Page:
The Financial Services Compensation Scheme (FSCS) has begun proceedings against more than 160 advisory firms it alleges mis-sold Lifemark-backed Keydata products.
Its lawyers, Herbert Smith, has issued protective proceedings against a total of 162 firms relating to sales of Lifemark Secure Income Bond 4.
The FSCS's aim is to recoup compensation paid out to investors in the product.
A letter from Herbert Smith, sent to the advisers on the list, accuses them of a breach of contract, namely that they "breached their contractual obligations owed to investors, including in particular their obligations to exercise reasonable skill and care in advising them".
The FSCS has also begun proceedings against firms that sold Lifemark Secure Income Plan 1, but it is not clear at the moment which firms are being pursued in those cases.
Hundreds more IFAs are also set to be contacted related to sales of other Lifemark plans in the coming weeks.
Its letters state that "any reasonably-competent IFA would or should have known that the Lifemark Products were high risk investments or at any rate higher risk than was appropriate for the relevant investors".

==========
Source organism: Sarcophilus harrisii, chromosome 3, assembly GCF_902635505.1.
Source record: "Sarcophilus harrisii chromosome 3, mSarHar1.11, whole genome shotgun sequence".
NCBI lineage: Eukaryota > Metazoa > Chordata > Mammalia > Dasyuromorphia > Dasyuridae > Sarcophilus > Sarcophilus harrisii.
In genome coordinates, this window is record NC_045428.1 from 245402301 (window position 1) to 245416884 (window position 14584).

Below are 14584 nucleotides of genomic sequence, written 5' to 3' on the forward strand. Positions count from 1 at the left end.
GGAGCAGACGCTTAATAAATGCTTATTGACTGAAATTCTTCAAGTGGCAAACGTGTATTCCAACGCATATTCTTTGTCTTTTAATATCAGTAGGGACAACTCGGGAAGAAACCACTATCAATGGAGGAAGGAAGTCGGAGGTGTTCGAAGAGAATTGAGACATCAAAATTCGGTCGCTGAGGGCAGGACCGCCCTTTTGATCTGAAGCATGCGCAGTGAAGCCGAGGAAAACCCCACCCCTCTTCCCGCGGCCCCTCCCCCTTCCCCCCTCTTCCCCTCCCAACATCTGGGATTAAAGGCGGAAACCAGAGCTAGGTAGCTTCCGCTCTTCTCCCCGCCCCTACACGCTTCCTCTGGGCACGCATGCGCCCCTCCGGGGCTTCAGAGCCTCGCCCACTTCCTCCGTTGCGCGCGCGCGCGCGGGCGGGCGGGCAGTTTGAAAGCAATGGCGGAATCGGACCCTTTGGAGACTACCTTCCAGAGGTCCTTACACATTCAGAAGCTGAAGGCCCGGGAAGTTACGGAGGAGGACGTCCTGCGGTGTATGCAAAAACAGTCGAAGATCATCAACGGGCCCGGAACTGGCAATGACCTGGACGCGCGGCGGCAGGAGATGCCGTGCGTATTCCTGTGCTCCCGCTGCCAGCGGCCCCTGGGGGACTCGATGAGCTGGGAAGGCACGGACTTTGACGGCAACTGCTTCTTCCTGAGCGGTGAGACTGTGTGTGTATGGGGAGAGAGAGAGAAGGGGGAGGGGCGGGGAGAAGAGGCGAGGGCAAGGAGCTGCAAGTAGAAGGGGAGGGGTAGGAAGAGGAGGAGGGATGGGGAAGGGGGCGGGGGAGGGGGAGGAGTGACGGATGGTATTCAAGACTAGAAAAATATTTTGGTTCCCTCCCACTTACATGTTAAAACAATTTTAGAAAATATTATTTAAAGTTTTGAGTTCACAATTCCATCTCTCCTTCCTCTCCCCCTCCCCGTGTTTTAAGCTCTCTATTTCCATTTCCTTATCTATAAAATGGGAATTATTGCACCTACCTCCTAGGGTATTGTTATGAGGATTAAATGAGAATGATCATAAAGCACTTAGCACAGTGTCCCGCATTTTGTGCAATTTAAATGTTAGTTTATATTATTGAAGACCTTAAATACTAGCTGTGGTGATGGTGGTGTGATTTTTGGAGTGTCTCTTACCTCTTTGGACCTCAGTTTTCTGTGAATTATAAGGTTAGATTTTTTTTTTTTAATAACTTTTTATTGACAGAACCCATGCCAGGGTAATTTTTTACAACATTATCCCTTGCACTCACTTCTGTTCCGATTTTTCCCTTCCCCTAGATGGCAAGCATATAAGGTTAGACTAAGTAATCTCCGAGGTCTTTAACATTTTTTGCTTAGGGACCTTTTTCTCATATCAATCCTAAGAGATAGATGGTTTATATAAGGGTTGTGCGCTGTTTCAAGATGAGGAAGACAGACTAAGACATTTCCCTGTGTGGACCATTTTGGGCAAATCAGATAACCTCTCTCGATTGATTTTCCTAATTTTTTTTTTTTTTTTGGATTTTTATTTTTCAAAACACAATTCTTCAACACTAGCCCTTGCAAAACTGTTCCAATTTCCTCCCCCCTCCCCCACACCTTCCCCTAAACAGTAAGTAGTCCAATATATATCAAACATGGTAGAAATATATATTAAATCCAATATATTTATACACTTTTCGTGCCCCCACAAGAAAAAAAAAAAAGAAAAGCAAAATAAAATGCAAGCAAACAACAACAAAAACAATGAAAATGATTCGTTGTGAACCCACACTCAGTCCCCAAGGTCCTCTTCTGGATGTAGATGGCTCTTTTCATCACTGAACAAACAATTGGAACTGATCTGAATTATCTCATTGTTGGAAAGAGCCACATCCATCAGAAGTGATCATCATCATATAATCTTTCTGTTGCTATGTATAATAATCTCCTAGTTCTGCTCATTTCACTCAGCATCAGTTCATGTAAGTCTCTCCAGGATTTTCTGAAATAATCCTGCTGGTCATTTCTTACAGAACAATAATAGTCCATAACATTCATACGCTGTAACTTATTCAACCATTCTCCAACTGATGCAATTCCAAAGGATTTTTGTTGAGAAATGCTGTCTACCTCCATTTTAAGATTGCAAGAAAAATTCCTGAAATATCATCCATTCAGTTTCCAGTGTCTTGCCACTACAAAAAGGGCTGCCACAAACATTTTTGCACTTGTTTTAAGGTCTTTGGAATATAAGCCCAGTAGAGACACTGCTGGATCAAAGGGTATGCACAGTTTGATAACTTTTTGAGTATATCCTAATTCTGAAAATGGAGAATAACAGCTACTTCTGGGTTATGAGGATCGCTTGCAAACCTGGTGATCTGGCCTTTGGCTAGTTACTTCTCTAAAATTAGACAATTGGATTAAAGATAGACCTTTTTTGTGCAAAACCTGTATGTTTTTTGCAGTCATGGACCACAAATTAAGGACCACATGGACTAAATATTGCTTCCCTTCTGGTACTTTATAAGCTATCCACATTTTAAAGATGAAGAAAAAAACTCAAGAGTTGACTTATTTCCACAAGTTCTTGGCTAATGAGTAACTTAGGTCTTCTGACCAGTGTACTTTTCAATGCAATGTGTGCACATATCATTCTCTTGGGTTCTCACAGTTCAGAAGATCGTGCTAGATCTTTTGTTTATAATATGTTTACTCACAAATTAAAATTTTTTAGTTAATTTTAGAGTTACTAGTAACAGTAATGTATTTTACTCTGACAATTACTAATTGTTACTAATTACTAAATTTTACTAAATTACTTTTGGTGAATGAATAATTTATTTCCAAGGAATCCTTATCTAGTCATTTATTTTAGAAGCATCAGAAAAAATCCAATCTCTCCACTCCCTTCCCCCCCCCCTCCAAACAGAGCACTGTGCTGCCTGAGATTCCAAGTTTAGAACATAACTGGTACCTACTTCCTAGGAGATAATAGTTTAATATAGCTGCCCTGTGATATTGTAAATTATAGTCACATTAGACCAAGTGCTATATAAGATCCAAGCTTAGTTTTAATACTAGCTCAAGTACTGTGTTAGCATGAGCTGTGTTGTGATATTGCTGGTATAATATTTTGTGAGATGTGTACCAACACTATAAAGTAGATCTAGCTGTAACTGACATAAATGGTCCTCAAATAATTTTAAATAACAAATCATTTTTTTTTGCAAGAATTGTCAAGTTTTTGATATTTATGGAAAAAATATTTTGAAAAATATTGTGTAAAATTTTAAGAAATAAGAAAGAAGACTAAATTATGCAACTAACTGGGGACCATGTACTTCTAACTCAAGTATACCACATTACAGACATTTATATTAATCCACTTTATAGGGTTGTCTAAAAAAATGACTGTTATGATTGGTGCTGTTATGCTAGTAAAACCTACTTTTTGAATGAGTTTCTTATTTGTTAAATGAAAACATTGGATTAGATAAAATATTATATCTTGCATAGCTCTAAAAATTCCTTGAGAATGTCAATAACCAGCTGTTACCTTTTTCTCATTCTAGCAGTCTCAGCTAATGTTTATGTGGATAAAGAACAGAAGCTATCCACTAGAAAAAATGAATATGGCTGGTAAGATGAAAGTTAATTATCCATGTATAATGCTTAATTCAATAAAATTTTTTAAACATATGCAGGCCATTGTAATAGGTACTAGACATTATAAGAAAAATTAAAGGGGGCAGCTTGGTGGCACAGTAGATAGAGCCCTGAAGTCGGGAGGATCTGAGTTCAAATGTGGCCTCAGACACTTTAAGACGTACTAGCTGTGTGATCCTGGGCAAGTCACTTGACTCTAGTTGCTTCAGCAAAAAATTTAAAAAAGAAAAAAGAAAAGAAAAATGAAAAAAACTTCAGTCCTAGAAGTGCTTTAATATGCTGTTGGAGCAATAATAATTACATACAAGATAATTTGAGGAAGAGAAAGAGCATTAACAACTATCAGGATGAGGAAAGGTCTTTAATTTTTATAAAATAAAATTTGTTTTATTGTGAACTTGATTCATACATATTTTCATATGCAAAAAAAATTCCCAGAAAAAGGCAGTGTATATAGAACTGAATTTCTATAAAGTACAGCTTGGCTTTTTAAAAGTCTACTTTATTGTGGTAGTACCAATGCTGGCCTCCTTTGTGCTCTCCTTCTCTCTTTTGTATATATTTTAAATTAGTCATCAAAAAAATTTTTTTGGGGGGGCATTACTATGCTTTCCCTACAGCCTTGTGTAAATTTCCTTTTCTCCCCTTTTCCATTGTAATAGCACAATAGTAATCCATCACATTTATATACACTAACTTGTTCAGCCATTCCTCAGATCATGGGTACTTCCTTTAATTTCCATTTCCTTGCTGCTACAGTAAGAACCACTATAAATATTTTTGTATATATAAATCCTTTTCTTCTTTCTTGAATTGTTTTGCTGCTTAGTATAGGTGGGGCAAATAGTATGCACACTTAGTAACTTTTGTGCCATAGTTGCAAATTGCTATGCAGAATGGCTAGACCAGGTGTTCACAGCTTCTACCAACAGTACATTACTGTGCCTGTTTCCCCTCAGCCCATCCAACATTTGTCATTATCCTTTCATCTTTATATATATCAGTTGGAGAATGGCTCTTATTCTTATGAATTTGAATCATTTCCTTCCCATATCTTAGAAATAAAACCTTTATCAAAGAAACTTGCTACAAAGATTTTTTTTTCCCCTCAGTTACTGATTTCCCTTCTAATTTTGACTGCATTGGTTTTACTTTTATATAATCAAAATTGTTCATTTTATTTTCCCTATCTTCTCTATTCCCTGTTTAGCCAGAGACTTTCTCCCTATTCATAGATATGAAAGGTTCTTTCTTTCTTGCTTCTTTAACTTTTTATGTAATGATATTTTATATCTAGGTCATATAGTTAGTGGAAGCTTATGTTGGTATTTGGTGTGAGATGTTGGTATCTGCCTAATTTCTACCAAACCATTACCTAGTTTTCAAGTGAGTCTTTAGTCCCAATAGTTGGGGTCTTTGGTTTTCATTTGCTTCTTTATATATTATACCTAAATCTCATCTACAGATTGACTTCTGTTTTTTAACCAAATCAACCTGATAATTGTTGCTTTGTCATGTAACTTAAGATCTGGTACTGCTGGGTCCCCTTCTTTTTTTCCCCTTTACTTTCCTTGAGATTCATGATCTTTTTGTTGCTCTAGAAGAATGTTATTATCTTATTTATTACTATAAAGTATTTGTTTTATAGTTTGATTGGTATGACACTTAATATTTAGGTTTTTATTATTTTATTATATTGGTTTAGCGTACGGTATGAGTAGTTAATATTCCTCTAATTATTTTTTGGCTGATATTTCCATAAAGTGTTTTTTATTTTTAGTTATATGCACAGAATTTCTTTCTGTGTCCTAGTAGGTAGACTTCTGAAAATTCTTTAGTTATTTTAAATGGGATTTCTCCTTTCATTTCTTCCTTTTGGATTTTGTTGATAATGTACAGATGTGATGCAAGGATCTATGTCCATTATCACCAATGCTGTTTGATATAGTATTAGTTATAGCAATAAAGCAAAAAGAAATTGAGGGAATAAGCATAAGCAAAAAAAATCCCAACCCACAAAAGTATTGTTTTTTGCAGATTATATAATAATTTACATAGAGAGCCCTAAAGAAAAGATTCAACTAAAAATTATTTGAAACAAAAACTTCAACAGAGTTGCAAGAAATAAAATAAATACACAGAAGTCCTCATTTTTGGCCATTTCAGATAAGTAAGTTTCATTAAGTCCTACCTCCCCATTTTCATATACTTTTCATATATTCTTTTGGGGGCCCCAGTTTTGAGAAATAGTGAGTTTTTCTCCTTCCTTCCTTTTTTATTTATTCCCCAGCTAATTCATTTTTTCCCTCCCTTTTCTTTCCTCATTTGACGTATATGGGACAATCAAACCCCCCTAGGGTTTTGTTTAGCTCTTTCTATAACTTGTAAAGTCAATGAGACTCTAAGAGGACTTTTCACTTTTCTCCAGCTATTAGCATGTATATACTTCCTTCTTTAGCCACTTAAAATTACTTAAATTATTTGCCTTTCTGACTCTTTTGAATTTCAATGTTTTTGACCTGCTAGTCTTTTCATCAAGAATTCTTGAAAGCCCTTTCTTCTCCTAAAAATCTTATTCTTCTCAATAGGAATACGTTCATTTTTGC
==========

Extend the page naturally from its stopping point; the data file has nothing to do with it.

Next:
A spokesperson for the FSCS said the proceedings protect it against the possible expiration of the 'limitation period' for complaints.
It stressed its policy of pursuing recoveries "whenever practical and cost effective to do so".
Although the FSCS originally listed 211 firms as being subject to the latest proceedings, it reduced this number by 49.
Damian McPhun, a partner at Beale and Company, said: "Often the relevant IFA has gone into liquidation (with no insurance cover) so there is no prospect of the FSCS making any recovery."
McPhun, who represents some IFAs affected by the latest developments, added that more than a thousand firms are expected to be hit once the FSCS has gone through all the Lifemark-backed products.
In November, the FSCS sent letters out to 537 firms who had invested clients in SLS-backed Keydata products to begin attempts to recover the compensation it has paid out.
The FSCS spokesperson said: "We believe good claims exist against a large number of IFAs for loss suffered by investors who invested in certain Keydata Investment Services Ltd products."
Good governance v resources
UCITS rules need changing
Old age dependency ratio ‘outdated’
Scope for change post-Brexit
To tackle liquidity issues